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True Grace - The Book of Revelation
Week 40, 2018
We are told in Scripture that if we have confessed our sins, He has not only forgiven them, but He has also forgotten them. No confessed sin will be held against anyone on that great day. As 1 John 1:9-10 says:
If we confess our sins, He is faithful and righteous to forgive us our sins and to cleanse us from all unrighteousness.
If we say that we have not sinned, we make Him a liar and His word is not in us.
We previously discussed how the day of The Lord is called “the great and terrible day of The Lord.” We may ask, “Well, which is it?” It is great for some and terrible for others. Obviously, it will be great for those who have confessed their sins and been cleansed, and it will be terrible for those who have not.
So how do we live in order to be prepared for the judgments of God that come in our own time and for the Great Judgment Day? Some of the things that will be hard on us now will make it much easier on us then. Those who can only hear the things that “tickle their ears,” or make them feel good now, will likely have it very hard then, even “terrible.”
As we touched on before, some extreme “hyper-grace” teachers have said that not only does God no longer judge, but repentance is no longer needed after the crucifixion because Jesus already paid for our sins—past, present, and future. That may make sense to those who have not read their Bibles, but it is an ultimate folly and deception that has already led to many to suffer shipwreck with regard to their faith.
A primary way that we prepare for the times and for the ultimate Day of Judgment is we build into our lives and nature a lifestyle of repentance. If the “hyper-grace” foolishness teaches that we no longer need to repent since the cross has already paid for our sins, why then did Jesus call the seven churches in Revelation 2 and 3 to repent years after His resurrection? The New Testament is clear that God will forgive our sins if we confess them. Confessing them is a beginning, but to repent is to turn away from the sin.
Repentance had to be preached before Jesus was revealed, and Jesus Himself preached repentance. One of the purposes for which The Holy Spirit was given is to convict of sin. This is so we can repent of our sin and turn to the only remedy that can save us from our sin and deliver us from the judgments of God that come because of sin—the cross. However, He “came to save us from our sin,” not just the consequences of sin. He has come, and The Holy Spirit was given, to deliver us from our sinful nature and replace it with His nature.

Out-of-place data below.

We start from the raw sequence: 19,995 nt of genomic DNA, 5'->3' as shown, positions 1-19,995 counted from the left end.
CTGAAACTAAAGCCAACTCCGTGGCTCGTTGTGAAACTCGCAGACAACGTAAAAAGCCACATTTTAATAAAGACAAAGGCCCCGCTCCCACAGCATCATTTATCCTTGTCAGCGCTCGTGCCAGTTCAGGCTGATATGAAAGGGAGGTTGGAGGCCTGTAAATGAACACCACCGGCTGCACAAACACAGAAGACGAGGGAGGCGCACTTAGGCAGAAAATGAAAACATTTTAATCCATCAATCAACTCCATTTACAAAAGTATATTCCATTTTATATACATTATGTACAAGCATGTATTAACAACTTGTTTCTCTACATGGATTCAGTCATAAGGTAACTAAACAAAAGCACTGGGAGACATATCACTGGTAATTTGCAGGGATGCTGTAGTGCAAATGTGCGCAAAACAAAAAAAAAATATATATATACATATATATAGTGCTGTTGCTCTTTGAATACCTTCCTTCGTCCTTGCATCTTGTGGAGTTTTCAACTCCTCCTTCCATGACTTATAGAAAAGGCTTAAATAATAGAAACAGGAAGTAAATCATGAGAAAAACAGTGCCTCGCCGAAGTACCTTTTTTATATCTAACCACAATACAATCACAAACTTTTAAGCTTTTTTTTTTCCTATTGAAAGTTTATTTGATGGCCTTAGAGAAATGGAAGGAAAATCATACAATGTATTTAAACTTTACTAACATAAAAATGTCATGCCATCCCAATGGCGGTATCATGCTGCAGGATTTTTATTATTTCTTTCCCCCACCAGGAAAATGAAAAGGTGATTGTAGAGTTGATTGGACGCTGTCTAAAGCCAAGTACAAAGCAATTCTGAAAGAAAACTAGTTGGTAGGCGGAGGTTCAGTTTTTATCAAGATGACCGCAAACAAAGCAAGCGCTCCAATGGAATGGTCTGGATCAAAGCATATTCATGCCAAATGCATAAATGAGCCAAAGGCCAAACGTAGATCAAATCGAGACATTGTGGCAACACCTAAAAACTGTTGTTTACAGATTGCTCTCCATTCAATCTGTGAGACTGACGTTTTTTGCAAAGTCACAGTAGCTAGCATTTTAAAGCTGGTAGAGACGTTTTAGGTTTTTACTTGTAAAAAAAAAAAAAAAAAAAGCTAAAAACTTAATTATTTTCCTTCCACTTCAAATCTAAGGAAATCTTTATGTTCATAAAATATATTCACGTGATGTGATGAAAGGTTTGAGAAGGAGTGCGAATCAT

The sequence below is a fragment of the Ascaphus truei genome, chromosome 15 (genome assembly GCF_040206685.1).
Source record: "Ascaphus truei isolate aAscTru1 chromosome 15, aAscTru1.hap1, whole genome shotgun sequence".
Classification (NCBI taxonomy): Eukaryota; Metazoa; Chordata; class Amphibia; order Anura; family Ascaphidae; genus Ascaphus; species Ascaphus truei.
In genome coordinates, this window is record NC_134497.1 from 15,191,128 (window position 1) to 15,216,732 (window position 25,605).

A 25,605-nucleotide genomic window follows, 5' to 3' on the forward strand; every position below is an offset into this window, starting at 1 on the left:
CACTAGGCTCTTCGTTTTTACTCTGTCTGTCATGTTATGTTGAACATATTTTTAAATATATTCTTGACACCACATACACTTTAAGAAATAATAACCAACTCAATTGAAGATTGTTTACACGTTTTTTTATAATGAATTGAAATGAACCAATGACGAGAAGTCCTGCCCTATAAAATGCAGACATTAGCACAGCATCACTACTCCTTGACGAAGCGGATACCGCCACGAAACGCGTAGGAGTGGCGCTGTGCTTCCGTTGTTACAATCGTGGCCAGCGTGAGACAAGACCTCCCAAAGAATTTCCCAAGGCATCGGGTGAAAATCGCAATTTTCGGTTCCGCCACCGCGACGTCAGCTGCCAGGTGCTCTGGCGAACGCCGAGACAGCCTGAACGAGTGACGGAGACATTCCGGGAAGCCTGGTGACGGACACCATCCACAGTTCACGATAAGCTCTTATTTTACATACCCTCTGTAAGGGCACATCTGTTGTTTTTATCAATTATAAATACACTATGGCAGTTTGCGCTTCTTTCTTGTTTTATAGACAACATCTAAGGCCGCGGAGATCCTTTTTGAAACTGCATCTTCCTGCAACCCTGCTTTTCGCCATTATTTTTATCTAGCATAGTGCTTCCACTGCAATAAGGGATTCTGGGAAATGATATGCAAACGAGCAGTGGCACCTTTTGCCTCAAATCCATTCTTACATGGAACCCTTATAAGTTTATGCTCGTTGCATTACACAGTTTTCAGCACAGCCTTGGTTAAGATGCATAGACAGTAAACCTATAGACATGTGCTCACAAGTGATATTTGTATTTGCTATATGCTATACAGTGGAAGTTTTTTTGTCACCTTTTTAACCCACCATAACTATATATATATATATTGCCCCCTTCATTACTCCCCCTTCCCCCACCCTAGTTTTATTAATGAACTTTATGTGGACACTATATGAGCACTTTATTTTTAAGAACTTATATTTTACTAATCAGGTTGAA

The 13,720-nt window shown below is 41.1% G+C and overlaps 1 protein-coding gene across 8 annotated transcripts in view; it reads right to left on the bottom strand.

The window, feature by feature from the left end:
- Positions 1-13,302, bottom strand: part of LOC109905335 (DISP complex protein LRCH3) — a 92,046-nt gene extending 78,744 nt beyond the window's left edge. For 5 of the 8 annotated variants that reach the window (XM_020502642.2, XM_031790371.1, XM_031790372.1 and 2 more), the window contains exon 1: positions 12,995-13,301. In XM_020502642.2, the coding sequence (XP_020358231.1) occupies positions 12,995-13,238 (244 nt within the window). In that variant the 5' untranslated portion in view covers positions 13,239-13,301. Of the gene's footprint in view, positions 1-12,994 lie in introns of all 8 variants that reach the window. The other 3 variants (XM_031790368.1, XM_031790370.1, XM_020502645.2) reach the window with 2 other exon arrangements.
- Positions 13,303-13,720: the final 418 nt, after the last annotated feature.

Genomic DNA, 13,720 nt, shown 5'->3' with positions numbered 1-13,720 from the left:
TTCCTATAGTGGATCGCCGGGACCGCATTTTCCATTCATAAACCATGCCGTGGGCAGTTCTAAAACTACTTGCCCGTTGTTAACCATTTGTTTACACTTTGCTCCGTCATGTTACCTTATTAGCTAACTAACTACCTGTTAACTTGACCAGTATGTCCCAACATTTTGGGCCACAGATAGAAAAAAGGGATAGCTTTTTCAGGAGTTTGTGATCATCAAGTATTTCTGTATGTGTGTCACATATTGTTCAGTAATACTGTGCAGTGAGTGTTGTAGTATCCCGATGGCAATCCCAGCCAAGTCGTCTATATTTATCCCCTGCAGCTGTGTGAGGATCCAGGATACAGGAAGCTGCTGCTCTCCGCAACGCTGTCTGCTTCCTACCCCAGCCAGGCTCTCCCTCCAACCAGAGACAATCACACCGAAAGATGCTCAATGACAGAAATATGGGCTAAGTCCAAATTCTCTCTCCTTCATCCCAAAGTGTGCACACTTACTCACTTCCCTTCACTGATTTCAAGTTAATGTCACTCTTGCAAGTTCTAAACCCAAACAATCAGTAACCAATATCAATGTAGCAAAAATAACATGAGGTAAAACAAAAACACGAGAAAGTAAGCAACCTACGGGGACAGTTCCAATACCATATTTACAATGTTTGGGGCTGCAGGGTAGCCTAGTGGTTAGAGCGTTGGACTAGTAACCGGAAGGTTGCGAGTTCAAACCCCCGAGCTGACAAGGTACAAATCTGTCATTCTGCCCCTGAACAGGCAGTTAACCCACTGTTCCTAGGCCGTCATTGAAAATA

As we are told in Hebrews 6, we do not lay again a foundation of repentance, but that does not mean that we do not continue to repent. Repentance is a foundation of the Christian life. A foundation is something that you only lay once because you only have one in a building. That does not mean that we no longer use it, but the foundation is what we walk on every day and is what holds the entire building up. That is how repentance is a foundation for the true Christian life.
We must always keep a tender, humble, and contrite heart that is quick to repent when we are convicted by The Holy Spirit. As James wrote, we all stumble in many ways, and as we see in The New Testament, even the most eminent apostles fell into sinful traps right until the end of their lives. It is written, “the righteous fall seven times, but rise yet again” (see Proverbs 24:16). However, you cannot rise up if you do not know that you have fallen.
Virtually every biblical truth does get carried to extremes by some, and even though there are extreme teachings that pervert the grace of God, we need more of His grace, not less. Many are far too sin conscious, too focused on their failures, than they are on the vision we need of His glory that we must have to become what we are called to be.
No doubt many of the extreme teachings on grace are the result of some overreacting to other extreme teachings that keep men under condemnation and striving to accomplish what has already been accomplished for us at the cross. As we discussed, there is a ditch on either side of the path of life, and those who are reactionary often fall into one ditch, and then overreact and fall into the other ditch. The two ditches are usually legalism on one side and lawlessness on the other. Let’s stay on the path of life that is between these ditches.
There is yet a little more to cover about the judgments of God in Revelation, and we do not want to gloss over them, much less discount that which He gave so much attention to. We then come to the glorious vision He has for us, which we are about to cover.
next week 41